“. . . if you have to be crazy to hunt ducks, I do not wish to be sane.”
—Robert Ruark, The Old Man and the Boy
You know the story well enough to recite it yourself: in 1937, conservation-minded duck hunters formed an organization dedicated to wetlands and waterfowl habitat. Ducks Unlimited’s founders, who a few years earlier had worked to pass federal duck stamp legislation in the United States, focused on the Duck Factory in Canada, and they defied all the odds to succeed beyond their wildest dreams. We stand on their shoulders in doing our part to leave the waterfowl world better than we found it.
DU’s recipe for success is simple yet powerful. We are led by our volunteers and our members, 750,000 strong. You are our heart and soul, our muscles and sinew to raise the funds and deliver habitat conservation. All charities have donors. We have passionate, hardworking members and volunteers who make things happen. We are science based. We invest in research—practical research—that guides our investment of your hard-earned dollars, and we put those dollars where they deliver the greatest return. Our members and our science-based approach have earned us our reputation for getting the job done. That includes over 14 million acres conserved across North America and millions more impacted in the Canadian Boreal Forest. Other groups ask you to “join the conversation.” We move dirt and deliver habitat conservation. We do our talking at our banquets and in our blinds, but in the field we get things done.
This formula has been developed, honed, and adapted over the past 82 years. Like the ducks, we’ve seen a lot of changes in the world around us, and that’s going to continue, maybe even at an accelerating rate. But our values remain constant.
As I humbly and joyfully begin my journey here at DU, I am reminded of the thrill of my first banquet with the Mulberry-Bartow chapter in Florida when I was 16. I recall my first credit card was a DU card, as were my first Christmas cards. Conservation . . . stewardship . . . giving back—these things were instilled in me by my family, who’ve farmed and ranched in central Florida for generations. I know I stand on their shoulders. I think about the dedication of Dale Hall, our retiring CEO, who devoted his life to service, and the 48,000 volunteers who make this organization what it is, and I know we all stand on their shoulders.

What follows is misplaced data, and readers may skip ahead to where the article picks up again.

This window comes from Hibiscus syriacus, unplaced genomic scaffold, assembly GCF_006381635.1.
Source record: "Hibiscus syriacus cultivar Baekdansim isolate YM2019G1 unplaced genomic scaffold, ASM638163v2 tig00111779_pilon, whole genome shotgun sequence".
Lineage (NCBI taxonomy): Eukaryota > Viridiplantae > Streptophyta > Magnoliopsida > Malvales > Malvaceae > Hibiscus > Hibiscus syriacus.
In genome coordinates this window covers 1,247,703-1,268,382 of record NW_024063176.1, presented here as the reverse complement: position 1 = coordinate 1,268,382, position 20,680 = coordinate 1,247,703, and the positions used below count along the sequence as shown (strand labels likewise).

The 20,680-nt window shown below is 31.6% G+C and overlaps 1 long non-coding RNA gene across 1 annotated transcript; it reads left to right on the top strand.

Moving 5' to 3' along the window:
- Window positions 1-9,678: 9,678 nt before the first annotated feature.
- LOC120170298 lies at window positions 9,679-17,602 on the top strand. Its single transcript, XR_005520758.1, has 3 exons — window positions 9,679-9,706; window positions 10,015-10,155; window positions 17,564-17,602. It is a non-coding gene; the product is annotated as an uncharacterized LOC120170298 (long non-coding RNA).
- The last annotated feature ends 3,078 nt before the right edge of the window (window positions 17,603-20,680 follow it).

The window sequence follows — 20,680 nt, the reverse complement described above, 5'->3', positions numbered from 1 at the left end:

As we write the next chapter of DU’s history together, we know the challenges we face. There will be good seasons and bad. There will be droughts and floods and threats to habitats. Our founders knew these things as well. But they persevered and changed the world along the way. We share their love of cold, wet mornings and misty sunrises. We hold in common the bonds formed around a warm fire, and the fellowship that it nurtures. We are part of a primal link between the gadgets of today’s endless interruptions and the quiet decadence of an undisturbed morning outdoors. This is as true in the Louisiana bayous as it is in the Prairie Potholes, the Chesapeake, or the Great Lakes. These are ties that bind us to our ancestors, and to each other.
Of course, we do it for the ducks. But in doing so, we are really healing our own bruised souls, creating lifelong bonds with friends and family, and knowing we are connected to something far bigger than ourselves. The raffles, the dinners, the auctions—these are the means to the mission. Our tactics to fundraise and grow membership have evolved and will continue to evolve, but our values are timeless. DU was here before smartphones and apps, and we will still be conserving wetlands and waterfowl when the next big thing takes over as well.
Our people—you—make our mission possible: For the ducks, and for all mankind . . . even if they don’t know it yet.
Adam H. Putnam,
Chief Executive Officer